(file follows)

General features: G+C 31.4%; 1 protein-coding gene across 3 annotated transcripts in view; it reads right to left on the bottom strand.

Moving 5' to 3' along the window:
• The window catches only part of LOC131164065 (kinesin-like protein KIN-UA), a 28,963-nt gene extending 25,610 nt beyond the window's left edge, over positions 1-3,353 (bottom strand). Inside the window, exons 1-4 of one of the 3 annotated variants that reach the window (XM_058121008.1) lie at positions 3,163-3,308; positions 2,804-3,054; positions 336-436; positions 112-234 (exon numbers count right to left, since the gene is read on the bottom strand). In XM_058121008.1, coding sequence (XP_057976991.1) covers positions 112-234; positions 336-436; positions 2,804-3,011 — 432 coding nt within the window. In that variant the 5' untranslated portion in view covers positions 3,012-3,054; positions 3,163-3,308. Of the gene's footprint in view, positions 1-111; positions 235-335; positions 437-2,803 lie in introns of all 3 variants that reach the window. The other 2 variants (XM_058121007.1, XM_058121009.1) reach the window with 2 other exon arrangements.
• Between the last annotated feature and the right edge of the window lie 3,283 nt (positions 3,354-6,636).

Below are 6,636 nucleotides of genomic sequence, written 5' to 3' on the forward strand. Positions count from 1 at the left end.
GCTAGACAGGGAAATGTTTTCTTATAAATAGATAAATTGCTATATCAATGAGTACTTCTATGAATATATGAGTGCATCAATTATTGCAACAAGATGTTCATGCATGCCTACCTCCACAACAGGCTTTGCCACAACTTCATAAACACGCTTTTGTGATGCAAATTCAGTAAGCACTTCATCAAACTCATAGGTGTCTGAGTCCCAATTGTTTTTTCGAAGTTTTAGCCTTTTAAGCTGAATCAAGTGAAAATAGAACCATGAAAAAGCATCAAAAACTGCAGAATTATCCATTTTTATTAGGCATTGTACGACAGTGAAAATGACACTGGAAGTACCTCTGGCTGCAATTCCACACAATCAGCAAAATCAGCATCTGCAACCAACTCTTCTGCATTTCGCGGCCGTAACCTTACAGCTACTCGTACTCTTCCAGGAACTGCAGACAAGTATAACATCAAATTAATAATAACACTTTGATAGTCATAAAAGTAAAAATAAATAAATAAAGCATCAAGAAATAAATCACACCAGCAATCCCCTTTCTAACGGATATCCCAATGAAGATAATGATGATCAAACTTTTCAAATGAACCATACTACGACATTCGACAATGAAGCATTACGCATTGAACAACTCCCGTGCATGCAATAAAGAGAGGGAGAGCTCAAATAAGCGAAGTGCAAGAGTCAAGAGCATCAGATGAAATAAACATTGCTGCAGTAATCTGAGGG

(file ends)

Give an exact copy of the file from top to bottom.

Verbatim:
General features: G+C 31.4%; 1 protein-coding gene across 3 annotated transcripts in view; it reads right to left on the bottom strand.

Moving 5' to 3' along the window:
• The window catches only part of LOC131164065 (kinesin-like protein KIN-UA), a 28,963-nt gene extending 25,610 nt beyond the window's left edge, over positions 1-3,353 (bottom strand). Inside the window, exons 1-4 of one of the 3 annotated variants that reach the window (XM_058121008.1) lie at positions 3,163-3,308; positions 2,804-3,054; positions 336-436; positions 112-234 (exon numbers count right to left, since the gene is read on the bottom strand). In XM_058121008.1, coding sequence (XP_057976991.1) covers positions 112-234; positions 336-436; positions 2,804-3,011 — 432 coding nt within the window. In that variant the 5' untranslated portion in view covers positions 3,012-3,054; positions 3,163-3,308. Of the gene's footprint in view, positions 1-111; positions 235-335; positions 437-2,803 lie in introns of all 3 variants that reach the window. The other 2 variants (XM_058121007.1, XM_058121009.1) reach the window with 2 other exon arrangements.
• Between the last annotated feature and the right edge of the window lie 3,283 nt (positions 3,354-6,636).

Below are 6,636 nucleotides of genomic sequence, written 5' to 3' on the forward strand. Positions count from 1 at the left end.
GCTAGACAGGGAAATGTTTTCTTATAAATAGATAAATTGCTATATCAATGAGTACTTCTATGAATATATGAGTGCATCAATTATTGCAACAAGATGTTCATGCATGCCTACCTCCACAACAGGCTTTGCCACAACTTCATAAACACGCTTTTGTGATGCAAATTCAGTAAGCACTTCATCAAACTCATAGGTGTCTGAGTCCCAATTGTTTTTTCGAAGTTTTAGCCTTTTAAGCTGAATCAAGTGAAAATAGAACCATGAAAAAGCATCAAAAACTGCAGAATTATCCATTTTTATTAGGCATTGTACGACAGTGAAAATGACACTGGAAGTACCTCTGGCTGCAATTCCACACAATCAGCAAAATCAGCATCTGCAACCAACTCTTCTGCATTTCGCGGCCGTAACCTTACAGCTACTCGTACTCTTCCAGGAACTGCAGACAAGTATAACATCAAATTAATAATAACACTTTGATAGTCATAAAAGTAAAAATAAATAAATAAAGCATCAAGAAATAAATCACACCAGCAATCCCCTTTCTAACGGATATCCCAATGAAGATAATGATGATCAAACTTTTCAAATGAACCATACTACGACATTCGACAATGAAGCATTACGCATTGAACAACTCCCGTGCATGCAATAAAGAGAGGGAGAGCTCAAATAAGCGAAGTGCAAGAGTCAAGAGCATCAGATGAAATAAACATTGCTGCAGTAATCTGAGGG